Reviewed by Gabriel Mundo
In Color and Line, a collection heavily featuring ekphrastic poems, Carole Mertz creates an additional sensory layer on top of the many paintings after which several poems are modeled. In addition to grappling with the visual and historical elements of these paintings, Mertz sticks true to the ekphrastic form by using it as an exercise in self-discovery. The additional layer that Mertz paints becomes herself. With the mention of so many paintings varying in time and place, Color and Line borders on becoming a multimedia work.
In the poem “Smothered” Mertz writes, “Oh, pauvre Boggio! Your few colors in this painting, those gentle pinks, yellows, and blues plead only a pittance of solace. Your heavy tapestry smothers me.” On its own, these lines serve solely as a description of the painting Fin de la Jornada by Emilio Boggio. Yet, read in conjunction with earlier lines such as, “Painted late in his life, Boggio had already said his farewells. One journey remained…,” the interpersonal and multimedia connection comes through. The ekphrastic form allows Mertz to connect with Boggio through the medium of his art while also drawing focus to the painting itself. The emotion being transferred through the art is a deep empathy for the sorrows of the artist, which Mertz displays repeatedly throughout the collection. This empathy is only amplified when jointly viewed with the painting. Fin de la Jornada presents a desolate scene of workers returning home after a day of work. The colors Mertz mentions do appear sparingly and contrast sharply against the heavy greyscale and muted palette with which the workers are painted.
The ekphrastic nature of Color and Line does not end with paintings. As an excellent and proficient user of poetic form, Mertz understands that ekphrastic work can deal with all forms of art. At times, that art comes to her through language itself, such as when she writes, “Emotion is emotion, / no matter which language read or sung.” At other times, it is the artists themselves that inspire her. This appears prominently in the poem “Flow, River, Flow” that speaks on the influential nature other writers have had on her:
These rivers flow on and on. Never stopping,
I read them again and again,
enjoying vintages of each author’s outcroppings.
This River of Words smooths my way,
gifts from writers ’round the world.
How wide it reaches I cannot say.
Each investigation of art further solidifies the task that Mertz is undertaking in this work. It is the task that all art undertakes in some way, which is to seek out answers to the world. In some poems, Mertz simply wants more information on the hypothetical scene a painting presents. In others, Mertz tries to calculate how deeply art has affected her and her work. This is further exemplified with the repeated use of lines of questioning that appear in this collection. One of the most telling examples of the task of unraveling the world through art comes in the final poem of the collection, titled “Secrets.” Mertz writes:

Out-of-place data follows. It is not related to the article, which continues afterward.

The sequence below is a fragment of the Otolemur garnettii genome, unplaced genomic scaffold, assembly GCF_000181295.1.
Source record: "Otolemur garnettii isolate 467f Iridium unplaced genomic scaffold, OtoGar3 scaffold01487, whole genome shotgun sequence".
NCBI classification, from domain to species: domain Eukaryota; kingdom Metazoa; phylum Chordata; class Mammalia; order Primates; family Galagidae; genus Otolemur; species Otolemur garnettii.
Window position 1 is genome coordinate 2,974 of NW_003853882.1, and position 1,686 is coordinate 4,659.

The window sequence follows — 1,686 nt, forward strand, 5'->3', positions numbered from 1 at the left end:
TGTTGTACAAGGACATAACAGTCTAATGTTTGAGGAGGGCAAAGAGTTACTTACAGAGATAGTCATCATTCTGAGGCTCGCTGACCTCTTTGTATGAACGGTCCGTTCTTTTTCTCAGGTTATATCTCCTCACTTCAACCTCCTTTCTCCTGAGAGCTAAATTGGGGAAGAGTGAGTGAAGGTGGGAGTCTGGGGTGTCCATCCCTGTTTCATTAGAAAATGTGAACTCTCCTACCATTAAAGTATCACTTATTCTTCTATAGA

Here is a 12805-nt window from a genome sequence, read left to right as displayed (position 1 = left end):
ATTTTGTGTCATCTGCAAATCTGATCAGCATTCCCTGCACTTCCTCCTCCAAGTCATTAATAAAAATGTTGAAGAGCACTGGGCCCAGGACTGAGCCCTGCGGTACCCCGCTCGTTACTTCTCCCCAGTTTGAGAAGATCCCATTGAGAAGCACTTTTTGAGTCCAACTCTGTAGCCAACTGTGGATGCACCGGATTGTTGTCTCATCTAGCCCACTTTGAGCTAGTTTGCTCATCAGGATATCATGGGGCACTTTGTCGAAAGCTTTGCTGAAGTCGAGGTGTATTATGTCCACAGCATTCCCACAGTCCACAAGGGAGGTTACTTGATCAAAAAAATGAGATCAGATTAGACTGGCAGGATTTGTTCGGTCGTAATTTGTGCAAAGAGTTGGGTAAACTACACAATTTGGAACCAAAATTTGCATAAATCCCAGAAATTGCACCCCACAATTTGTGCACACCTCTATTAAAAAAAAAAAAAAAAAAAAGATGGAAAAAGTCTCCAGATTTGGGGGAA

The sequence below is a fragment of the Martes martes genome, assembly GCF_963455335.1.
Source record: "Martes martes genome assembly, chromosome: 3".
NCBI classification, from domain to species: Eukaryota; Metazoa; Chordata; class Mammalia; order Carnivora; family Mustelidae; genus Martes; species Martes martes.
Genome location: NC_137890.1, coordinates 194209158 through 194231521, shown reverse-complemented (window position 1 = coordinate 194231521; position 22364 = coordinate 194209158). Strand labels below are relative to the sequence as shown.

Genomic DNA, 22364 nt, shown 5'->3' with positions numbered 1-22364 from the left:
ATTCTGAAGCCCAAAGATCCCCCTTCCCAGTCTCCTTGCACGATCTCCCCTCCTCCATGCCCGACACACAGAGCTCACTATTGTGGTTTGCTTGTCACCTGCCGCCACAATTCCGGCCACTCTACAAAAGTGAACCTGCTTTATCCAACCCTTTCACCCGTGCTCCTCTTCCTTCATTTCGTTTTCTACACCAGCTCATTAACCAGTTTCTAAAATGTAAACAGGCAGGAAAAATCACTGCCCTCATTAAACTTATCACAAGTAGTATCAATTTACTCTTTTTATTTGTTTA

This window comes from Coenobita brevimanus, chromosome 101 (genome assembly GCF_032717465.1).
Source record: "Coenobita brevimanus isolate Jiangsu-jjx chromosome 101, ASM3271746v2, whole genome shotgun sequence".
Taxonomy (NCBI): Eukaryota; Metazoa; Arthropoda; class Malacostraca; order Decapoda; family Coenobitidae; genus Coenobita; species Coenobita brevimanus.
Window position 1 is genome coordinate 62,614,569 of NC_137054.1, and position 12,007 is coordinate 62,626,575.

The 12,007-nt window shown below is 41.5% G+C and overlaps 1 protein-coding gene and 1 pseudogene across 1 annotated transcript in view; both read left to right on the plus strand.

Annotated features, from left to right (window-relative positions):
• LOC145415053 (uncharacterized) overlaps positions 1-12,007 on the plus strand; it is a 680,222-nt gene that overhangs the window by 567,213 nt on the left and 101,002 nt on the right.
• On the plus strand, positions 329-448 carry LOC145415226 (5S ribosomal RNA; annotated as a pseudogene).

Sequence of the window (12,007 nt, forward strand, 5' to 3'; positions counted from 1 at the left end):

She looks to her theatre programme
to see if she finds there
answers to dilemmas, desires, and beaus,
and still more serious matters.
But no, it’s all about actors
And directors, about mystery –
about love, losses, and discovery,
and still more serious matters.
This poem is another ekphrastic poem after a Prudence Howard painting by the name of At the Theatre. As with all ekphrastic work, it is elevated by viewing the piece after reading the poem. The painting is simple: two women attending a play while one is examining a programme. However, accompanied with Mertz’s description, this poem serves as an ars poetica for how much of the collection functions. The two women in the painting become sisters and the one examining the programme is now undergoing her own ekphrastic experience with the playbill. Through art, this sister is trying to answer her own questions but is instead presented with the universal questions that all art tries to uncover.
Carole Mertz accomplishes an impressive feat in making Color and Line a collection heavily featuring ekphrastic work where each work mentioned adds to her own personal mythos. Through sharp and imagistic language, there is a subtlety in these poems that offsets the complex nature of the paintings and the questions Mertz repeatedly asks. In the end, the reader is left reflecting on how art has impacted them so far in their life and how art will guide them through the rest of it.
Gabriel Mundo is a poet and writer. Some of his work can be found in Up the
Staircase Quarterly, Tint Journal, Plainsongs, and Inkwell Journal. In 2019, he
was selected as a finalist for the Scotti Merrill Award. He is currently an MFA
candidate at the University of Mississippi.